In both cases, you should water until the mixture is just damp enough to press into a clump, with only a few drops squeezed out. In order to keep the mix damp, don’t forget to water regularly.

Put the container in partial sun. Once the seeds have sprouted, bring them into the greenhouse and move the container to full sun. This way allows you to check for pests and diseases. Expose them to a plenty of sunlight and keep the temperature between the earlier mentioned limits.

6. Transplant to larger containers

If your pot is small, once the seedlings are 4-6 inches, you will need to transplant them into larger pots. If you don’t, you risk that your plants will produce poorly.

7. Checking on the plants

Check the plants and if you see any insects, mold, or disease spots on a plant, do not bring any of them to the greenhouse. You should also check soil PH. If you don’t know how to check soil PH, click here to learn how.  Soil Ph should be between 5.8 and 6.8.

8. Fertilizing

Start fertilizing from the fifth week after planting. Use a complete fertilizer high in nitrogen (N) and potassium (K), such as a 15-5-15 or 5-2-5. Follow the label instructions to dilute and apply the fertilizer. When the fruits ripen, reduce fertilizing and don’t forget not to fertilize in late autumn or winter.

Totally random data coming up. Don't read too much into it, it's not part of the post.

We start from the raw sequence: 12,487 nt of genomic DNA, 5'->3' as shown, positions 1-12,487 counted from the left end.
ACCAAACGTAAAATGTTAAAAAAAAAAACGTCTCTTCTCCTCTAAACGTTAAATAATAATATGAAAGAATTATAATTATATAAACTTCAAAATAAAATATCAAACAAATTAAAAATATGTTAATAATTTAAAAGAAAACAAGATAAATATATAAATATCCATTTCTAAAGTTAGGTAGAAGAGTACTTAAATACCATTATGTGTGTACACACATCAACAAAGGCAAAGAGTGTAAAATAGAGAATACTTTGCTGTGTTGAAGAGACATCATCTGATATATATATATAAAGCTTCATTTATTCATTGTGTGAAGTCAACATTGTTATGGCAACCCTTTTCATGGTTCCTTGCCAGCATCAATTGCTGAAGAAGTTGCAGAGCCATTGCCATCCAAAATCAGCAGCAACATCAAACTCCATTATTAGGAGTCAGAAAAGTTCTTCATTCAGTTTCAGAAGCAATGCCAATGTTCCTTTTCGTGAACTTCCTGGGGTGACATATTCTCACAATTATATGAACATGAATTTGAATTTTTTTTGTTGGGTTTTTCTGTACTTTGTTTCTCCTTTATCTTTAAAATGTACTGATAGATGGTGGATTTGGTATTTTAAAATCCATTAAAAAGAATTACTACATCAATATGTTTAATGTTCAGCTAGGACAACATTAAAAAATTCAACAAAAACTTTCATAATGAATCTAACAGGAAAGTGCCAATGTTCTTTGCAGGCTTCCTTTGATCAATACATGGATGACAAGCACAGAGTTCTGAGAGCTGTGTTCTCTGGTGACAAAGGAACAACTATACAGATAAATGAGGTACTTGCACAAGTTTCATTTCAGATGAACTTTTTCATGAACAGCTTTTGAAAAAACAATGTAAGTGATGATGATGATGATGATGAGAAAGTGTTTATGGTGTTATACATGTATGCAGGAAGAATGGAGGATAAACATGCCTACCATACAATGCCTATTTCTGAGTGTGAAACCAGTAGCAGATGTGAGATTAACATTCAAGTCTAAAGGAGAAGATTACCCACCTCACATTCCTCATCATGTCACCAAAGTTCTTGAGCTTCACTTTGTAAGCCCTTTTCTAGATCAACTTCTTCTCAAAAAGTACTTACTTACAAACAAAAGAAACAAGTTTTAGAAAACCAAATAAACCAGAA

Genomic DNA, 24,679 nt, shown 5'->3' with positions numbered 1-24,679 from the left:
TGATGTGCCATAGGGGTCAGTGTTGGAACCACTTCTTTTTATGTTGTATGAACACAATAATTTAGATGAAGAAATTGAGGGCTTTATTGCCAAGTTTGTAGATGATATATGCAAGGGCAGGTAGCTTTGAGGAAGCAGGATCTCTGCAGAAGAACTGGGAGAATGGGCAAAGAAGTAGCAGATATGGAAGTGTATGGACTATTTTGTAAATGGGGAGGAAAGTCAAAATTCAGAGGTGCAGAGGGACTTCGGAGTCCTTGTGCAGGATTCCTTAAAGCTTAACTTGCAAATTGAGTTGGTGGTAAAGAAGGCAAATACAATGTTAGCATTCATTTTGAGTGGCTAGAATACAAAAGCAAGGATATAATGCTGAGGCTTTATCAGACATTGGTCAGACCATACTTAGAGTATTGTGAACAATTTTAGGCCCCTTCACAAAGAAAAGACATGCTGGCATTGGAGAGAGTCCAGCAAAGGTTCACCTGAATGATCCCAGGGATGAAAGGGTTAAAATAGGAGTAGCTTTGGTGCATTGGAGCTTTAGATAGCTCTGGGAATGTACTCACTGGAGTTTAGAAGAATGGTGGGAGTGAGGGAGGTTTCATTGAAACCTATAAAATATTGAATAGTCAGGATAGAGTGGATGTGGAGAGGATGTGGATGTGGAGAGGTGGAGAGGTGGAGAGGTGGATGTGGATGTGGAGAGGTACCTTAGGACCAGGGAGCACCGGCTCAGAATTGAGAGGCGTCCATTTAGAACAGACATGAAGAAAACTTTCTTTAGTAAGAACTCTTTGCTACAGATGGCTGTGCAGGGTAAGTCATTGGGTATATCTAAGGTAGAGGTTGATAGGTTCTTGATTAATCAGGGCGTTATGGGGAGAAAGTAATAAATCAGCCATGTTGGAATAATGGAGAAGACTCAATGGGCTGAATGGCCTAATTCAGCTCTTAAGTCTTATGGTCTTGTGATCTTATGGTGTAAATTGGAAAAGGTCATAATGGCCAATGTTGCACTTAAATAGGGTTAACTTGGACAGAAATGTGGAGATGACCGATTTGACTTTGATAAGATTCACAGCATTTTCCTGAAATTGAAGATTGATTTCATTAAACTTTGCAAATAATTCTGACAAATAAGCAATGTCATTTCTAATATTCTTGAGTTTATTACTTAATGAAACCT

9. Add support

support for growing tomato in a greenhouse

Insert a stake into the container and tie your plants to it to ensure that your plants will not fall on the ground as they grow. In peak growing season, each plant will grow up to 6 in (15 cm) per week and will need tying each week. You could also use a tomato cage to keep them growing upright.

10. Pollinate the flowers

One of the unique features of tomato is that it can pollinate itself. However, it needs some help. The pollen in a tomato flower is trapped inside a tube and must be released through vibration. Since most greenhouses lack bees or high wind, you’ll need to act as the pollinator once flowers are fully open or you could bur electric plant vibrator.

11. Watch out for the plant

Once a week check the plant for suckers. Pinch them and the side shoots that emerge where a leaf meets the main stem off.  Leave only the main bud at the top of the steam. If the top of your plant is damaged, the top sucker can become the new main stem.

When the plant starts to fruit, pruning becomes necessary. Once fruit starts to grow, thin each cluster down to four or five fruits, removing the smallest or most misshapen. When they become mature, snap off older leaves from the lower clusters to improve air circulation.

12. Harvesting

harvesting tomato

They later you harvest the better fruit you get. In fact, the longer the tomatoes stay on the vine, the fuller and redder they become. Therefore, don’t harvest them early, let them fully grow to enjoy a unique flavor.

Follow these instructions and your tomato crop will not fail. In fact, you will have a generous crop of tomato. Growing tomato in a greenhouse is not an easy task. However, if you pay attention to the above instructions, you will not face any difficulties.

If you don’t have an appropriate greenhouse, check out these amazing DIY greenhouse ideas.

Enjoy your gardening.